The castor oil plant belongs to the spurge family (Euphorbiaceae). This plant is a member of the monotypic genus called Ricinus and a sub-genus known as Ricininae. Presently, scientists are conducting researches to examine the development of the castor plant as well as its association with the other plant species.
The seed inside the bean produced by the castor plant is actually not a bean in its true sense, though it is called so. The castor plant is native to India, Eastern Africa and the south-eastern regions of the Mediterranean basin. Presently, this plant is found growing in all the regions having tropical climatic conditions. Besides, the castor oil plant is grown in other regions of the world too as a decorative plant.
Castor oil is derived from the seeds of the castor plant and this natural oil is used for an assortment of purposes. Chemical analysis of the castor seeds have revealed that they enclose approximately 40 per cent to 60 per cent of oil, which contains sufficient percentage of triglycerides, particularly ricinolein.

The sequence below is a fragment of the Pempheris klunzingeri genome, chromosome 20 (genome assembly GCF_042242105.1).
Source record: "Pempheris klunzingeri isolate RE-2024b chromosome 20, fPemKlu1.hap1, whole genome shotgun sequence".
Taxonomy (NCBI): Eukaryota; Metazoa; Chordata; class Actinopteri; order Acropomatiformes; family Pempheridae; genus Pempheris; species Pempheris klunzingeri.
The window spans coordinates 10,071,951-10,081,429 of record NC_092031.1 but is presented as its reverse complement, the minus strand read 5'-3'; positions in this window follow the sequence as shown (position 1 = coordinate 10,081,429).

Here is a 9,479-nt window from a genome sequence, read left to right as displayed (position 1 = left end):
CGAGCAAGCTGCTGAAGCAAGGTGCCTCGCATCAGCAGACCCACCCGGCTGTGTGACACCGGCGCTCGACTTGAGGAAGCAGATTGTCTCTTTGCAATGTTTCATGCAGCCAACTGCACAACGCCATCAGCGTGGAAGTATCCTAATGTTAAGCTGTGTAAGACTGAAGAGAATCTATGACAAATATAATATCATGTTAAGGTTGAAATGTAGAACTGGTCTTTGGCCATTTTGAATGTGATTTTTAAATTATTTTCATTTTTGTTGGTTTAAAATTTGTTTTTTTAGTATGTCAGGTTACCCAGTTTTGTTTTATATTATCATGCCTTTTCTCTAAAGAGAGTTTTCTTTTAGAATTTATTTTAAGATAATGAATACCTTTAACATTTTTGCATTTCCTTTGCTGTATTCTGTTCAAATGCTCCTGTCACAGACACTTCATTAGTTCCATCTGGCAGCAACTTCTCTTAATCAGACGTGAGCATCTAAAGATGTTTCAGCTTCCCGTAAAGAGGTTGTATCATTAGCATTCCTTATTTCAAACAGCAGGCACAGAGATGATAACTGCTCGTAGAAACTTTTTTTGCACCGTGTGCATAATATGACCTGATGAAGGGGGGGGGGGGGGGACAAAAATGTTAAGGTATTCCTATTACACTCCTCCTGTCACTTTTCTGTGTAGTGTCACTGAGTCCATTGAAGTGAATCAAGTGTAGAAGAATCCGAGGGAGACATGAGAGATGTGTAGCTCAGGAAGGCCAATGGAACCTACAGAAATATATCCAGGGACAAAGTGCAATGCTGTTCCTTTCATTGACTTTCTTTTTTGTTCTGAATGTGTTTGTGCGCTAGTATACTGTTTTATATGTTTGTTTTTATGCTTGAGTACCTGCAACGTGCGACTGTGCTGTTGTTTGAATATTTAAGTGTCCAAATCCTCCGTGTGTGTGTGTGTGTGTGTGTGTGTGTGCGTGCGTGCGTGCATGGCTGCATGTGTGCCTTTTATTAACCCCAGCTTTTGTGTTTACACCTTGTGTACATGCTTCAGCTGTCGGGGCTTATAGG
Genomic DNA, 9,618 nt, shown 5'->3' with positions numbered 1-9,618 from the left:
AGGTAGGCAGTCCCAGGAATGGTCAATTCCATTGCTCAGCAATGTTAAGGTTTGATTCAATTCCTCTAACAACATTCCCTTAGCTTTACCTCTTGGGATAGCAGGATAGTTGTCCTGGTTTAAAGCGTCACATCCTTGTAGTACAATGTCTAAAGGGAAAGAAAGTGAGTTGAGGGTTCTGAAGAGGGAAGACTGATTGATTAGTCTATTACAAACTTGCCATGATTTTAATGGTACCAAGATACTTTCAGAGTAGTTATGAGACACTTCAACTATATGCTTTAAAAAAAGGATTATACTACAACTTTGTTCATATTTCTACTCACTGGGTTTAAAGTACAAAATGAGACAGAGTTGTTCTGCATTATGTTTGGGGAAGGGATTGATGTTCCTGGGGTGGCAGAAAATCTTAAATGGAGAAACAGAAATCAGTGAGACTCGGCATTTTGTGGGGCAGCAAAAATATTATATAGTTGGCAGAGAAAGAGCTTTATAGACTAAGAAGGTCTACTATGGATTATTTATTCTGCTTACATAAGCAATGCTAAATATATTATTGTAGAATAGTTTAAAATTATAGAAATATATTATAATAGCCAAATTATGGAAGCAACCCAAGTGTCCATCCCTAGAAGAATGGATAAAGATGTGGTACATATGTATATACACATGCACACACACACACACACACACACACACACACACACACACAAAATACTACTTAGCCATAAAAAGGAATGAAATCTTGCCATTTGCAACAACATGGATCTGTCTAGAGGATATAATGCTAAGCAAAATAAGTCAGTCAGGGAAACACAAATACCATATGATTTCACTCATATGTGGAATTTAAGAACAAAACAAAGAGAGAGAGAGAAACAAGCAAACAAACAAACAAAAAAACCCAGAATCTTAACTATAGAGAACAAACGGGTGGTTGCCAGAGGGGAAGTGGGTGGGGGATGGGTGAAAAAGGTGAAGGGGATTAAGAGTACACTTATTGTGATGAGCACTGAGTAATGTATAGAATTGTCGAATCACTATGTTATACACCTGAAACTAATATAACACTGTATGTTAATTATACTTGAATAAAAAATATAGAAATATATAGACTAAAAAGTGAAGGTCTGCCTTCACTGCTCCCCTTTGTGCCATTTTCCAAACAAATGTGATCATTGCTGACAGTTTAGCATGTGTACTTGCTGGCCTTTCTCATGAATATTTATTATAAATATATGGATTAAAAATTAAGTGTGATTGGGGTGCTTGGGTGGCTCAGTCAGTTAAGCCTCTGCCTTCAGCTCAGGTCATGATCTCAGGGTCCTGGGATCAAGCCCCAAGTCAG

In addition, the castor seeds also enclose ricin, a toxic substance that is also found in low intensities in all other parts of the castor plant.
The growth pattern as well as the appearance of the castor plant may differ greatly. The inconsistency in the appearance as well as the development habit of the castor oil plant has actually been enhanced by the cultivators who have chosen a variety of plants they have produced by breeding for the leaves, hues of the flowers and also the oil produced by the plant.
The castor plant is suckering (shootings growing from the roots) shrub that is perennial in nature and grows rapidly often to attain the height of a small tree. Some castor plants may grow up to a height of 12 meters (39 feet).
The castor oil plant bears glossy leaves that often grow up to a length of 15 cm to 45 cm (5.9 inches to 18 inches) have long stalks and emerge alternately and are palmate (split into different parts). The castor leaves have five to 12 lobes which have roughly jagged segments.